[Amendment No. 23 not moved.]

Lord Rodger of Earlsferry moved Amendment No. 24:

Page 9, line 12, after ("ascertain") insert (", so far as is reasonably practicable,").

On Question, amendment agreed to.

[Amendment No. 25 not moved.]

Clause 13 [Intermediate diet in summary proceedings]:

Lord Rodger of Earlsferry moved Amendment No. 26:

Page 9, line 42, after ("inserted") insert (", so far as is reasonably practicable,").

On Question, amendment agreed to.

6 Feb 1995 : Column 39

Lord Rodger of Earlsferry moved Amendment No. 27:

After Clause 13, insert the following new clause:
("Delay in trial

Calculation of specified period where accused detained outside Scotland

.In section 101 of the 1975 Act (prevention of delay in trials), after subsection (1) there shall be inserted the following subsection—
"(1A) In calculating the period of 12 months specified in subsection (1) above there shall be left out of account any period during which the accused is detained, other than while serving a sentence of imprisonment or detention, in any other part of the United Kingdom or in any of the Channel Islands or the Isle of Man in any prison or other institution or place mentioned in subsection (1) or (1A) of section 29 of the Criminal Justice Act 1961 (transfer of prisoners for certain judicial purposes)."").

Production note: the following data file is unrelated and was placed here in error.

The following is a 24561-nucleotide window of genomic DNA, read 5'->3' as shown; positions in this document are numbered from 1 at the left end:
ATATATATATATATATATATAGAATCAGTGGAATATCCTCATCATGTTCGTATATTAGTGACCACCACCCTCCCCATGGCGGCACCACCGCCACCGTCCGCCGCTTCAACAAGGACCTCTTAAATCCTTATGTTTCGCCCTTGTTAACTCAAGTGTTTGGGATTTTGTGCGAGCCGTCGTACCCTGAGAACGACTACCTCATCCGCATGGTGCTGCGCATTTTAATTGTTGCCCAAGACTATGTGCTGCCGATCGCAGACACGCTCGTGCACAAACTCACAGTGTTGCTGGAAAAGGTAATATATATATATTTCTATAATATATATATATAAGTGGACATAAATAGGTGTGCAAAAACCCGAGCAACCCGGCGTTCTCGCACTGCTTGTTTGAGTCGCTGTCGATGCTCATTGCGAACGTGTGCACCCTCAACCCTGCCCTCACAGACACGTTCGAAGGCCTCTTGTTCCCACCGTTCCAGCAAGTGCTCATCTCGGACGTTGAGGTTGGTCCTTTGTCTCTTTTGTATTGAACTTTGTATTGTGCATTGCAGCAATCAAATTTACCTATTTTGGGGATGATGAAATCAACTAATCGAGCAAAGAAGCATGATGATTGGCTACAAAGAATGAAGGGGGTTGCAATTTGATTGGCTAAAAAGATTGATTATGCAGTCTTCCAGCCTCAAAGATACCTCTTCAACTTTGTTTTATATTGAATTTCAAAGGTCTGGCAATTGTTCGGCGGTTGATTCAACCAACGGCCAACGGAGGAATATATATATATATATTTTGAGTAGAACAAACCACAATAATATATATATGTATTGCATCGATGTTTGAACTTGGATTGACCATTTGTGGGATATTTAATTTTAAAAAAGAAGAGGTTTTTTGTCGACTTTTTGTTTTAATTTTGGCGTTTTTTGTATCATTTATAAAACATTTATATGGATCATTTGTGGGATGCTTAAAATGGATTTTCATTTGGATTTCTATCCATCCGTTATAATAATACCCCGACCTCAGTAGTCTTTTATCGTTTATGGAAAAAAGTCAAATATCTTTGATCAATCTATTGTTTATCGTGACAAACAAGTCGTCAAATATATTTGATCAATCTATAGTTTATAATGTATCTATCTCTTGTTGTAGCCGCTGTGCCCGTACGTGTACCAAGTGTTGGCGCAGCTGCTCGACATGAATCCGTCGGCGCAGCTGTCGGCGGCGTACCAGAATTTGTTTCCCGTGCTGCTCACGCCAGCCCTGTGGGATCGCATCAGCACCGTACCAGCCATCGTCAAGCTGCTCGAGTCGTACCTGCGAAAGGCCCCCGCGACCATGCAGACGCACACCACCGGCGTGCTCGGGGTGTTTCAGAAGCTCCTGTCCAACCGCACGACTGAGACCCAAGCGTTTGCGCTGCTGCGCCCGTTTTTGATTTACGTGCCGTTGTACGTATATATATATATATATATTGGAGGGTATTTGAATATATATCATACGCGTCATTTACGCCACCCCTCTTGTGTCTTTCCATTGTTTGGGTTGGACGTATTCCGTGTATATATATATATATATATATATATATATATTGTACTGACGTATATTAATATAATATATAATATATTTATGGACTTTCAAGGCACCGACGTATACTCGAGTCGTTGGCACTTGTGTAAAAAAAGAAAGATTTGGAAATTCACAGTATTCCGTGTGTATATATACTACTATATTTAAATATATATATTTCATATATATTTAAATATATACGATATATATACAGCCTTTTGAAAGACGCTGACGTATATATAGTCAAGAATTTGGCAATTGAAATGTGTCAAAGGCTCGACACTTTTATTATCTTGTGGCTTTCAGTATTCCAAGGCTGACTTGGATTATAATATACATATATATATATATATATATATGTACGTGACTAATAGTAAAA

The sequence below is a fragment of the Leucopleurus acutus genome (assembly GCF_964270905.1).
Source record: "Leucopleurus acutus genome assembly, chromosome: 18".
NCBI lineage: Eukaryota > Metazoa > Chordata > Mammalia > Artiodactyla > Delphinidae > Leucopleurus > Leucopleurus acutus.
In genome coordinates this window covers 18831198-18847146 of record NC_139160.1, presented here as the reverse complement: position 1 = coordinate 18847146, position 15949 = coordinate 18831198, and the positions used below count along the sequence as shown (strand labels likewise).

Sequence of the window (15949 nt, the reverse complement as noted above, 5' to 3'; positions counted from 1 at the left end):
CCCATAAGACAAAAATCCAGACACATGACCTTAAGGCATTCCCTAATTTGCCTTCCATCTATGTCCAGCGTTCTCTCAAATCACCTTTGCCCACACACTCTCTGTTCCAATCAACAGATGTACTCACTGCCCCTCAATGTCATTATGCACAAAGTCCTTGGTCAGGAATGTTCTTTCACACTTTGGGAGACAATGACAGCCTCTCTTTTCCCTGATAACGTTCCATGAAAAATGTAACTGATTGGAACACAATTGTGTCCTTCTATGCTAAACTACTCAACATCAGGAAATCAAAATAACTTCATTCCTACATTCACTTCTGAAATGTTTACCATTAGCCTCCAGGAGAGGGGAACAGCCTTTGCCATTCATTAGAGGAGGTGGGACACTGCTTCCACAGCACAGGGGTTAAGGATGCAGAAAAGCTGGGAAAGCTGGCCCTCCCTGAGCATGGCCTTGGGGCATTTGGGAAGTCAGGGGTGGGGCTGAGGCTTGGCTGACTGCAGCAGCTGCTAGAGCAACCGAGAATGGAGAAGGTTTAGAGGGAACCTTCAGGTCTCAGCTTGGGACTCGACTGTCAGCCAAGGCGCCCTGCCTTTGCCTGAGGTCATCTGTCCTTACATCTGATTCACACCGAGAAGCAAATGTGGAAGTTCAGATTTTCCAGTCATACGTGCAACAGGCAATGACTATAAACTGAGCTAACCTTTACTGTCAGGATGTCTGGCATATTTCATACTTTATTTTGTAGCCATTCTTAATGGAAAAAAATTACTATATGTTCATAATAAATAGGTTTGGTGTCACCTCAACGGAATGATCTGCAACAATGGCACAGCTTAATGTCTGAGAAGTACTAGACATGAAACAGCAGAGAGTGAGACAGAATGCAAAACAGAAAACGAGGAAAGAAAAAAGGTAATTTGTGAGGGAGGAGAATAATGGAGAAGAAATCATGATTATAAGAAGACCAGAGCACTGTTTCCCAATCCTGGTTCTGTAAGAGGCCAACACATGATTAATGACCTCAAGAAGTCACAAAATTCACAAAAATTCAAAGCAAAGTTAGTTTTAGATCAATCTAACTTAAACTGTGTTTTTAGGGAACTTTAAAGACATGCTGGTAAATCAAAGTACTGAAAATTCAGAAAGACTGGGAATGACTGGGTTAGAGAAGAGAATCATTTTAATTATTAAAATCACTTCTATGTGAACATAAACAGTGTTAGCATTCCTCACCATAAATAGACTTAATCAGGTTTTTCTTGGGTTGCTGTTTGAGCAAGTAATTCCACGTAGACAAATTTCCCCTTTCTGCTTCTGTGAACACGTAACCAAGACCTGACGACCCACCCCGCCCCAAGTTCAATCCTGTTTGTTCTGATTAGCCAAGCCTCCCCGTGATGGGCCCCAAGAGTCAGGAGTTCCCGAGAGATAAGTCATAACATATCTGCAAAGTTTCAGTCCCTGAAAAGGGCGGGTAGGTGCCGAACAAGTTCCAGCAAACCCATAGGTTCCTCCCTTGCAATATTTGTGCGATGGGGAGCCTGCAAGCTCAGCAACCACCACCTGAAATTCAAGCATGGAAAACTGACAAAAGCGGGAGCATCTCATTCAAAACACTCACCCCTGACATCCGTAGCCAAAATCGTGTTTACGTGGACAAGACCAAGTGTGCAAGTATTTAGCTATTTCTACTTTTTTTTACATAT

The noble and learned Lord said: My Lords, your Lordships will recall the debate in Committee on the Rowan case, which involved a prisoner held on remand in England being unable to be transferred to Scotland. The Crown had to seek an extension to the time limits for commencement of the trial in Scotland to ensure that the case would not be time barred.

The noble and learned Lord, Lord McCluskey, promoted an amendment in Committee which I accepted in principle. The amendment promotes a similar solution to that envisaged by the noble and learned Lord. It differs only in minor drafting respects and extends the provision to include the Channel Islands and the Isle of Man.

As I mentioned in Committee, the Government look on this as in interim solution to the problems which have been identified. To resolve all the difficulties will require amendment to United Kingdom legislation which is beyond the scope of the Bill. Nevertheless, the amendment will address the implications for Scottish proceedings. I beg to move.

Lord McCluskey: My Lords, I can certainly welcome the new clause. I also welcome the remarks just made by the noble and learned Lord the Lord Advocate; namely, that it is only a temporary measure. In Scotland, we are very proud of the fact that we bring people to trial swiftly. However, the real answer is to find a means whereby persons who are detained in a prison or some such place in the United Kingdom, but outside of Scotland, can be brought to Scotland to face trial within the time limits imposed by Scottish procedure.

I recognise that we are discussing a matter that has to be addressed in UK legislation. However, there seems to be a good deal of legislation in relation to criminal justice in the United Kingdom. Therefore, there should be an early opportunity to achieve that aim. I urge the noble and learned Lord to press that suggestion upon his colleagues in government. In the meantime, I welcome the amendment.

On Question, amendment agreed to.

Clause 14 [Uncontroversial evidence]:

[Amendment Nos. 28 to 31 not moved.]